Is skin with many moles has more tendency to get skin cancer when exposed to sun? At what age (how soon)? How can I tan without being harmed?
Skin: Yes skin with many moles is statistically more likely to develop skin cancer (melanoma). Tanning increases the risk. There is no such thing as a safe tan. One should reduce sun exposure and use sun protection. See a dermatologist once yearly to have a skin exam. ...Read moreSee 2 more doctor answers
Depend on the cell: Depends on what type of skin cancer, basal cell cancer takes years years to erode through, melanoma spreads rapidly if untreated, basal cell spreads slowly (less rapid)treatment is simple prognosis is excellent in localized stage see your doctor with out delay. ...Read moreSee 3 more doctor answers
Skin cancer: Individuals with more pigment (melanin) have more natural protection against the damaging rays of the sun. This is not to say that more deeply pigmented individuals do not get skin cancer because skin cancer may be found in all skin types and ethnicities. ...Read moreSee 1 more doctor answer
What to do if I have problem with my skin, but it isn't cancer, are there different types of skin cancer?
Is basal cell skin cancer dangerous? I’ve heard it doesn’t spread, so do I need to worry about getting it?
See below: Basal cell cancer almost never metastasizes, but untreated, will continue to grow. It is easily treated at an early stage, but if its growth involves vital structures, treatment can be disfiguring. In extreme cases, it can cause death. The moral of the story: as cancers go, it is not bad, but as for all cancers, it should be treated appropriately. ...Read moreSee 3 more doctor answers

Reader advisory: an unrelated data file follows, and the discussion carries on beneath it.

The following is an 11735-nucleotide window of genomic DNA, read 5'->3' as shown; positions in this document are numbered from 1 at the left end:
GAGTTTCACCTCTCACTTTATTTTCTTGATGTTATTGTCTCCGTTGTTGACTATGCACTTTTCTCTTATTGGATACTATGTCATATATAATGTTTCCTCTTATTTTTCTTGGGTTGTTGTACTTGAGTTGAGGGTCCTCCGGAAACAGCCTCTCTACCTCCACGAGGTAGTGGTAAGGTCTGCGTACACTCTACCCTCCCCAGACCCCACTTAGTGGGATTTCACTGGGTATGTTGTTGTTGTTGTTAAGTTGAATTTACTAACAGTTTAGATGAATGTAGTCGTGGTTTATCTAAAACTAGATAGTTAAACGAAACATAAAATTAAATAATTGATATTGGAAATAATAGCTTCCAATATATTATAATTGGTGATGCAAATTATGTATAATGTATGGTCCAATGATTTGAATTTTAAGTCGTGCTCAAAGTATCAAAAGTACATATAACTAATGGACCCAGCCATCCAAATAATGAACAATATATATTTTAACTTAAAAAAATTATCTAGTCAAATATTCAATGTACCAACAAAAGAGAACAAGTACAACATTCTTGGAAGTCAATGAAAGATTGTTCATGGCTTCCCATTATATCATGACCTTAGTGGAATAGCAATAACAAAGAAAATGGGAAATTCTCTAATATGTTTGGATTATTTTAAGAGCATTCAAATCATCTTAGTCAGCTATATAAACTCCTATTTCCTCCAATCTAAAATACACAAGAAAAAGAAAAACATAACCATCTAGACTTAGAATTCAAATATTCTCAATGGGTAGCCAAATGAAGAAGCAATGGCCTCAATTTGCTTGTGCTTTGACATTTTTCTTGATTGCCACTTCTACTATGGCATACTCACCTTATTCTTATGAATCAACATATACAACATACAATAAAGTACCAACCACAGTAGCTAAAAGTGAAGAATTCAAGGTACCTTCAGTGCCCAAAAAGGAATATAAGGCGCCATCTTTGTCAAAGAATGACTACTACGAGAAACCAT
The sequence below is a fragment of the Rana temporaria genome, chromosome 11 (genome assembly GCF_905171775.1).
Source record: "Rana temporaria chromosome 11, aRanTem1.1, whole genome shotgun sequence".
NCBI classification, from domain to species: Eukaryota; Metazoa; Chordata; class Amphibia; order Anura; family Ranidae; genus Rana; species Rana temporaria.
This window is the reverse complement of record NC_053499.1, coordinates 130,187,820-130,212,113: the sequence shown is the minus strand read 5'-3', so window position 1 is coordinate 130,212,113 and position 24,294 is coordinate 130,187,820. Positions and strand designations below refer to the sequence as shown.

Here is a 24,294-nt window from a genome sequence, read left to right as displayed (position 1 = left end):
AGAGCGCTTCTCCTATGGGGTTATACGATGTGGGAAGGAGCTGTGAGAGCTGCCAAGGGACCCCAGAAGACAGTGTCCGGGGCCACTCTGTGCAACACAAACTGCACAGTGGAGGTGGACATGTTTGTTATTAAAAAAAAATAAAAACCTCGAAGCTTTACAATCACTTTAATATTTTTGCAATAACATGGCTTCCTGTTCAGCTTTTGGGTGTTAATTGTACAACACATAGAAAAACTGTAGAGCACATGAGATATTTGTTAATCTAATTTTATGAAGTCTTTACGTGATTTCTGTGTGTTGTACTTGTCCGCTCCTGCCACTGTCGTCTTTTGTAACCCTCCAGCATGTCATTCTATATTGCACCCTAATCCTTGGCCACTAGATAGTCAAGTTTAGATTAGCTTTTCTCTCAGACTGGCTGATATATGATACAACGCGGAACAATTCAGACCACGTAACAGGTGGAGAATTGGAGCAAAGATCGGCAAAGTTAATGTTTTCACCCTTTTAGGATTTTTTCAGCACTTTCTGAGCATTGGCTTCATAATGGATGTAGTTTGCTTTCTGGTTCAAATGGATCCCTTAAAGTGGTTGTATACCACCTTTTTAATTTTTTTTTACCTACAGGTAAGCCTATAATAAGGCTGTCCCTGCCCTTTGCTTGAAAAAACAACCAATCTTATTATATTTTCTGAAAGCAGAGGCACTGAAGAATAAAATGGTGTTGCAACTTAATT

Local growth mostly: Mostly skin cancers (like all cancers) grow locally, spreading both side to side as well as down. For melanomas in particular, deep growth is more dangerous. Cancers also can jump (or metastasize) via lymphatic vessels or blood vessels. This can lead to spread to local lymph nodes or distant sites like the lungs, liver, brain, etc. ...Read moreSee 1 more doctor answer
Sun damage: The most important risk factor is sun exposure, and the damage that comes from that. Other things can contribute including your genetics and family history. Wearing appropriate clothing and use of sunblock is the most important thing you can do to help skin cancer. ...Read moreSee 2 more doctor answers
Sun damage: With rare exception, most skin cancers are caused by sun damage. Any new skin bump which is new, enlarging, and changing is concerning. The older you are, and the more sun exposure you have had, the higher the risk of skin cancer. Melanomas risk is remembered as abcd: asymmetry, irregular borders, irregular coloration, diameter >6mm. If in doubt, have it check out by your doctor. ...Read moreSee 2 more doctor answers
A condition in which some element of your skin--which is one of the most complex organs in the body--degenerates into cancer. The three most common types of skin cancer are: basal cell, squamous cell, and melanoma which occur in that order and degree of aggressiveness. Although heredity plays a major role, sun exposure and tobacco use and ...Read more